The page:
gmatbull wrote:

Water in a flooded basement is to be pumped into an empty right circular cylindrical container. If the height of the container is 250 cm, is the volume of the container sufficient for it to hold all the water?

(1)The area of the flooded portion of the basement is 20 square meters.

(2)The circumference of the container is 100 centimeters

To know whether the container will hold the water, we would have to have a clear idea of (1) how big is the container, and (2) how much water is on the basement floor. We already know the height of the cylindrical container, but nothing else about it.

Statement #1: this tells us the area of the basement, but here, first of all, we don't know one iota more about the cylinder, and also, we don't know how deep the water is. The volume would be (area)*(depth), and it very much makes a difference in how much water there is altogether if the water is 1/4 inch deep or 7 inches deep. This statement, by itself, is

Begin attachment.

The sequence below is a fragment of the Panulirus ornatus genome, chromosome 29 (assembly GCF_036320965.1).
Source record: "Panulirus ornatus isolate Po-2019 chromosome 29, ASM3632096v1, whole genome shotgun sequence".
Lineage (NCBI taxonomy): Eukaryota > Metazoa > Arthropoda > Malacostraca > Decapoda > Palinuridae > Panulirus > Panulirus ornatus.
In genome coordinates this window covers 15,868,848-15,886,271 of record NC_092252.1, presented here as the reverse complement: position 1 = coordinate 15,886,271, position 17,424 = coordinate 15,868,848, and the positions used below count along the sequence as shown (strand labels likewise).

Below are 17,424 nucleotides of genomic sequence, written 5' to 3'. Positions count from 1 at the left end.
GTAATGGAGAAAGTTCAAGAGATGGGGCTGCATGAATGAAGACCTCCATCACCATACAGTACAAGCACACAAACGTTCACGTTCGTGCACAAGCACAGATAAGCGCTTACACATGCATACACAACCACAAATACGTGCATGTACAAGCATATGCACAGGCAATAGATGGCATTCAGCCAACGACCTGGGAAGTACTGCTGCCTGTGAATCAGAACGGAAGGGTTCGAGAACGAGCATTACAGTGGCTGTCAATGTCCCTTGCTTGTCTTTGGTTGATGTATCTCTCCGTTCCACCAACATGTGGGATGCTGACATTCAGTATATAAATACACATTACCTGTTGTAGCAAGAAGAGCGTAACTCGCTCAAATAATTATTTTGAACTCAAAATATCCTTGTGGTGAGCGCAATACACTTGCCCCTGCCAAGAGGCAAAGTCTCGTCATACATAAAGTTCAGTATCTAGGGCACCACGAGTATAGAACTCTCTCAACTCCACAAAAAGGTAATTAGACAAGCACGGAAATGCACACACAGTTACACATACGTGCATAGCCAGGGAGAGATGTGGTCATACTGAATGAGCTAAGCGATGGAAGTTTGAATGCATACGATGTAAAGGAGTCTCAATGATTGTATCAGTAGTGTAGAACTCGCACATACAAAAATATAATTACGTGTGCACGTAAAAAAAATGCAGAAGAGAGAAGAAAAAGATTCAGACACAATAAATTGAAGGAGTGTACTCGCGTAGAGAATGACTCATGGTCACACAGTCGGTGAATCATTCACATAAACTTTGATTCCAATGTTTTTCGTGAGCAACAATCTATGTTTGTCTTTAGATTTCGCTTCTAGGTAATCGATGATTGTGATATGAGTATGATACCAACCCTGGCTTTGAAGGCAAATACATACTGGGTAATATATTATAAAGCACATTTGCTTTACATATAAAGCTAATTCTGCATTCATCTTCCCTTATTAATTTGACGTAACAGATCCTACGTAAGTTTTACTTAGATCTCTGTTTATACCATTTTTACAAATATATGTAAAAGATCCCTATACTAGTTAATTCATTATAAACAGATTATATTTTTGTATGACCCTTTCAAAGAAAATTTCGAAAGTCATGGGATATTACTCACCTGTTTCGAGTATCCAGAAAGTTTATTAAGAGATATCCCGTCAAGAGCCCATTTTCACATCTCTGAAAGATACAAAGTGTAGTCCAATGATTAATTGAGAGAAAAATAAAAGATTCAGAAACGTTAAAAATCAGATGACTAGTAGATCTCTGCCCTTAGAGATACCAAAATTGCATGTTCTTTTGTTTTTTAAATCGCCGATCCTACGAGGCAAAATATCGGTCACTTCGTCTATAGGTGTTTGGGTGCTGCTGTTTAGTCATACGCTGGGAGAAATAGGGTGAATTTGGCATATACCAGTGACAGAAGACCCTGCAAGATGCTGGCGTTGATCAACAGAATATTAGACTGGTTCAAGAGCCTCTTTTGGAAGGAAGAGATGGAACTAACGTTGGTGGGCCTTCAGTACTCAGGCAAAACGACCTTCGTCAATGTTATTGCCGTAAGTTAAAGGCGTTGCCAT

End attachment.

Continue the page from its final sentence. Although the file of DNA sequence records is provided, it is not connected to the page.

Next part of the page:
insufficient.

Statement #2: this tells us the circumference of the cylinder, which means we could solve for the radius, which means we could find the area, which means we could calculate the volume of cylinder. Notice, I am not going to be gullible enough actually to perform those calculations. This is DS, and all I have to know is --- could I do the calculation. For this one, I definitely could calculate the volume of the cylinder, which is one piece we need, but here we know nothing about the quantity of water. This statement, by itself, is

insufficient.

Combined statements: Statement #2 gives us the volume of the cylinder, which is half of what we need. Statement #1 give us the area of the flooded section of the basement, but without the depth of the water, we still don't know the volume of the water, so we still can't compare the two volumes. So close, but alas! Even combined, the statements are

insufficient.

Answer =

EDoes all this make sense?

Mike

_________________

Mike McGarry

Magoosh Test Prep